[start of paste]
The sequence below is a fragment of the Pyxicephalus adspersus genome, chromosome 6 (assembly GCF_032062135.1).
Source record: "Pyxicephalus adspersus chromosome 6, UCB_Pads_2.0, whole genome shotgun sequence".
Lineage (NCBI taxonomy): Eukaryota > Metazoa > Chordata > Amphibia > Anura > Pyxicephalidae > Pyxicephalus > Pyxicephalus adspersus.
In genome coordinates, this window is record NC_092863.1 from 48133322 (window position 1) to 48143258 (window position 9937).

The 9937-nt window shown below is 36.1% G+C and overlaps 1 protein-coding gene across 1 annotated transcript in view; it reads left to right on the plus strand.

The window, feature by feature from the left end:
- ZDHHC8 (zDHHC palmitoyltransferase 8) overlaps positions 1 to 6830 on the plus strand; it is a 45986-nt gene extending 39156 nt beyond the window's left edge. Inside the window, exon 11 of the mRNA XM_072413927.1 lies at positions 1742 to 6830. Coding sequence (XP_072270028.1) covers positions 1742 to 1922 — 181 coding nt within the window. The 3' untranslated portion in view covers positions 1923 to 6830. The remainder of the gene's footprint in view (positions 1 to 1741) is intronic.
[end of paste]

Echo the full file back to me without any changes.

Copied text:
The sequence below is a fragment of the Pyxicephalus adspersus genome, chromosome 6 (assembly GCF_032062135.1).
Source record: "Pyxicephalus adspersus chromosome 6, UCB_Pads_2.0, whole genome shotgun sequence".
Lineage (NCBI taxonomy): Eukaryota > Metazoa > Chordata > Amphibia > Anura > Pyxicephalidae > Pyxicephalus > Pyxicephalus adspersus.
In genome coordinates, this window is record NC_092863.1 from 48133322 (window position 1) to 48143258 (window position 9937).

The 9937-nt window shown below is 36.1% G+C and overlaps 1 protein-coding gene across 1 annotated transcript in view; it reads left to right on the plus strand.

The window, feature by feature from the left end:
- ZDHHC8 (zDHHC palmitoyltransferase 8) overlaps positions 1 to 6830 on the plus strand; it is a 45986-nt gene extending 39156 nt beyond the window's left edge. Inside the window, exon 11 of the mRNA XM_072413927.1 lies at positions 1742 to 6830. Coding sequence (XP_072270028.1) covers positions 1742 to 1922 — 181 coding nt within the window. The 3' untranslated portion in view covers positions 1923 to 6830. The remainder of the gene's footprint in view (positions 1 to 1741) is intronic.